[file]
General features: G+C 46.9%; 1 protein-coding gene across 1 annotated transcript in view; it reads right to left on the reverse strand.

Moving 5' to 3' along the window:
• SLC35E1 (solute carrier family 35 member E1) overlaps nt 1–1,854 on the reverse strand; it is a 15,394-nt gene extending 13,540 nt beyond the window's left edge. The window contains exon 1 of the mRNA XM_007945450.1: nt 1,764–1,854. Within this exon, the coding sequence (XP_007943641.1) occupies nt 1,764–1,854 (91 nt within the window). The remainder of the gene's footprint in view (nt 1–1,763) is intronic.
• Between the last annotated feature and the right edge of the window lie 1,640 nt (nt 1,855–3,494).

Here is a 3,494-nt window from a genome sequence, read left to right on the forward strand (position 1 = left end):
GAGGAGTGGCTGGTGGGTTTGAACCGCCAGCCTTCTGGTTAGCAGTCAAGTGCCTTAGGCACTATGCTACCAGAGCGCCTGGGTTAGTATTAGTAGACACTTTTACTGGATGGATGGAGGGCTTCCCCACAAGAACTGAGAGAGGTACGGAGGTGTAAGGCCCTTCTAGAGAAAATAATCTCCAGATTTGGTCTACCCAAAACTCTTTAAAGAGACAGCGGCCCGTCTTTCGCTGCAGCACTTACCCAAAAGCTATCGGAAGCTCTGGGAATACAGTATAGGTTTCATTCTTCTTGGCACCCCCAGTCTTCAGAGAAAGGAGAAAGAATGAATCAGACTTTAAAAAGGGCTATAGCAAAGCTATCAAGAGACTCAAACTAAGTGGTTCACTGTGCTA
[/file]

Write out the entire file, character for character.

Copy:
General features: G+C 46.9%; 1 protein-coding gene across 1 annotated transcript in view; it reads right to left on the reverse strand.

Moving 5' to 3' along the window:
• SLC35E1 (solute carrier family 35 member E1) overlaps nt 1–1,854 on the reverse strand; it is a 15,394-nt gene extending 13,540 nt beyond the window's left edge. The window contains exon 1 of the mRNA XM_007945450.1: nt 1,764–1,854. Within this exon, the coding sequence (XP_007943641.1) occupies nt 1,764–1,854 (91 nt within the window). The remainder of the gene's footprint in view (nt 1–1,763) is intronic.
• Between the last annotated feature and the right edge of the window lie 1,640 nt (nt 1,855–3,494).

Here is a 3,494-nt window from a genome sequence, read left to right on the forward strand (position 1 = left end):
GAGGAGTGGCTGGTGGGTTTGAACCGCCAGCCTTCTGGTTAGCAGTCAAGTGCCTTAGGCACTATGCTACCAGAGCGCCTGGGTTAGTATTAGTAGACACTTTTACTGGATGGATGGAGGGCTTCCCCACAAGAACTGAGAGAGGTACGGAGGTGTAAGGCCCTTCTAGAGAAAATAATCTCCAGATTTGGTCTACCCAAAACTCTTTAAAGAGACAGCGGCCCGTCTTTCGCTGCAGCACTTACCCAAAAGCTATCGGAAGCTCTGGGAATACAGTATAGGTTTCATTCTTCTTGGCACCCCCAGTCTTCAGAGAAAGGAGAAAGAATGAATCAGACTTTAAAAAGGGCTATAGCAAAGCTATCAAGAGACTCAAACTAAGTGGTTCACTGTGCTA